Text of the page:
‘Severance,’ Philosophy, and What it Means to Be Human

In a world where you can achieve the ultimate work-life balance of splitting yourself in half, many questions are raised, including how we define what it means to be human.


Gage Skidmore from Peoria, AZ, United States of America, CC BY-SA 2.0 , via Wikimedia Commons

Lead actor Adam Scott, who plays the character of Mark, speaks about the show during a Comic-Con convention.

When watching the television series ‘Severance,’ your first introduction to its world is a woman waking up on top of a table. As she becomes fully aware of her surroundings and begins to panic, she is as confused as we are, a recurring phenomenon throughout the show. 

Once she begins trying to break down the door, a voice begins to play over the intercom, asking Helly, the woman, to complete a survey consisting of questions like “What is your name?” and “Why are you here?” This is where both she and the audience realize that she has no idea. She has retained basic information about the world, such as the fact that Delaware is a state, but has to be told her name.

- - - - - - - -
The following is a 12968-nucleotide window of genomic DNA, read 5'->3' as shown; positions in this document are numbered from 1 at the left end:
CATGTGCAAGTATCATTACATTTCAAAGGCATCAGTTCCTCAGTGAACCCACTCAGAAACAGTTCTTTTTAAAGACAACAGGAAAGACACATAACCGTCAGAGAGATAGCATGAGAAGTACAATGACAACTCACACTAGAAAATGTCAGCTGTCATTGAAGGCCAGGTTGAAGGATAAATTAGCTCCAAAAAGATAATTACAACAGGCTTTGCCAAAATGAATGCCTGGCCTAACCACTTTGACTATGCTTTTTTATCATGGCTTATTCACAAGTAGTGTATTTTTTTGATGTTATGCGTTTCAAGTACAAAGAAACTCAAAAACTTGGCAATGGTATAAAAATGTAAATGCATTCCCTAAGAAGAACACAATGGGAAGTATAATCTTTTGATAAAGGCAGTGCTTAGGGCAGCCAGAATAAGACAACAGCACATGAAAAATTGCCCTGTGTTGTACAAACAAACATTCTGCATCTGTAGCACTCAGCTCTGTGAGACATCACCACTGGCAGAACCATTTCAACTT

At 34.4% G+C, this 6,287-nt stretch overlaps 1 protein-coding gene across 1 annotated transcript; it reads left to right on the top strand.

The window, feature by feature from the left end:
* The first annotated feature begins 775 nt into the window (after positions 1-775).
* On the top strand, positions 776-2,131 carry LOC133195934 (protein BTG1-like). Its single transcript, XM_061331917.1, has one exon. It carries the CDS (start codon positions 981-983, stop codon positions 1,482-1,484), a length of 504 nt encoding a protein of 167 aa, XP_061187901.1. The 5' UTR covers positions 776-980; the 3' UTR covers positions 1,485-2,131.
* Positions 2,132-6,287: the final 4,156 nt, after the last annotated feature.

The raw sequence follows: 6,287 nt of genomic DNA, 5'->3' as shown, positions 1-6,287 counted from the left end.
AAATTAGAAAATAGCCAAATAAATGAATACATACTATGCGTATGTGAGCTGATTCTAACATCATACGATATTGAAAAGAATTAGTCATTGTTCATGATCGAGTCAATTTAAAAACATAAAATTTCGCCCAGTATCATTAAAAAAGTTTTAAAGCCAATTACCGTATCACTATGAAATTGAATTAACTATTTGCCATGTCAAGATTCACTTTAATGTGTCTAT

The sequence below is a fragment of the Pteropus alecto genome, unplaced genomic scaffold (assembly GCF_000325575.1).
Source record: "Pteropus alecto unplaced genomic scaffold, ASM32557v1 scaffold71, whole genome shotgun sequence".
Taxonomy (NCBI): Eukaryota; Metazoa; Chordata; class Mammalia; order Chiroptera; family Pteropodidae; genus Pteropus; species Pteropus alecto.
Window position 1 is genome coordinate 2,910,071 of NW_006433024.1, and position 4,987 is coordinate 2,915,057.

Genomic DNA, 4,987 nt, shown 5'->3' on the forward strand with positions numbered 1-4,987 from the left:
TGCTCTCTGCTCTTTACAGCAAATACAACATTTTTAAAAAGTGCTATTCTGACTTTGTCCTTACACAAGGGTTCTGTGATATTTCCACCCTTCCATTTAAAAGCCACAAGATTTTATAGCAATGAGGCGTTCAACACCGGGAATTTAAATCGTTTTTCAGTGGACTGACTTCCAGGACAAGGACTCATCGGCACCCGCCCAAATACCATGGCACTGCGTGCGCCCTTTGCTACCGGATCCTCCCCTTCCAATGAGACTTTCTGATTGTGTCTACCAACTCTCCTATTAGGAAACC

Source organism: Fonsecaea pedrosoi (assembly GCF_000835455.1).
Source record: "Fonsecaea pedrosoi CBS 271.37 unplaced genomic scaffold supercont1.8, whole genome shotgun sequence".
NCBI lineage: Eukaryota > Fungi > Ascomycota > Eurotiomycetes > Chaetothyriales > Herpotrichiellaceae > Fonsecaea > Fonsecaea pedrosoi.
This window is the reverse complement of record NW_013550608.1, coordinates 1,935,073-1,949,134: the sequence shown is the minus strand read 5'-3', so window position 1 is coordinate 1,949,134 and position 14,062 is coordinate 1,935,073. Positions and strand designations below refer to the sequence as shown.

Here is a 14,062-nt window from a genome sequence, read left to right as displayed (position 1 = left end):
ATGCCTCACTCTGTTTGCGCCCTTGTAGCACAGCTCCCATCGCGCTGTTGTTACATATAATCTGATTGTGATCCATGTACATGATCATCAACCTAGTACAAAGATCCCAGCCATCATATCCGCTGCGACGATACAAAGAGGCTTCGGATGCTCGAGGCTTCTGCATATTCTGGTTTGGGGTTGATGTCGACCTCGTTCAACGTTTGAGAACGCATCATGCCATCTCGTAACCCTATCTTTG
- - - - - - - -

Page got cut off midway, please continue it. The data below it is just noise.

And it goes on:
She is also told that she has undergone severance, a procedure that drills a hole into your head and inserts a chip, separating your brain into your work self and outside-of-work self. These two halves are colloquially known as your ‘innie’ and ‘outie’ respectively within the show.

She eventually meets the other severed workers in the office, these being Mark S., Dylan G., and Irving B. All four of them are working for the company Lumon, which they know very little about. We also learn that the spot Helly is taking over was originally filled by Peter K., innie Mark’s best friend, who seemingly left out of nowhere. The mystery surrounding Peter is resolved when he meets Mark’s outie, who has no idea who he is. Peter explains that he works with innie Mark, and proceeds to tell him that he has received an illegal surgery that has seemingly done the impossible: his two severed halves have been reintegrated.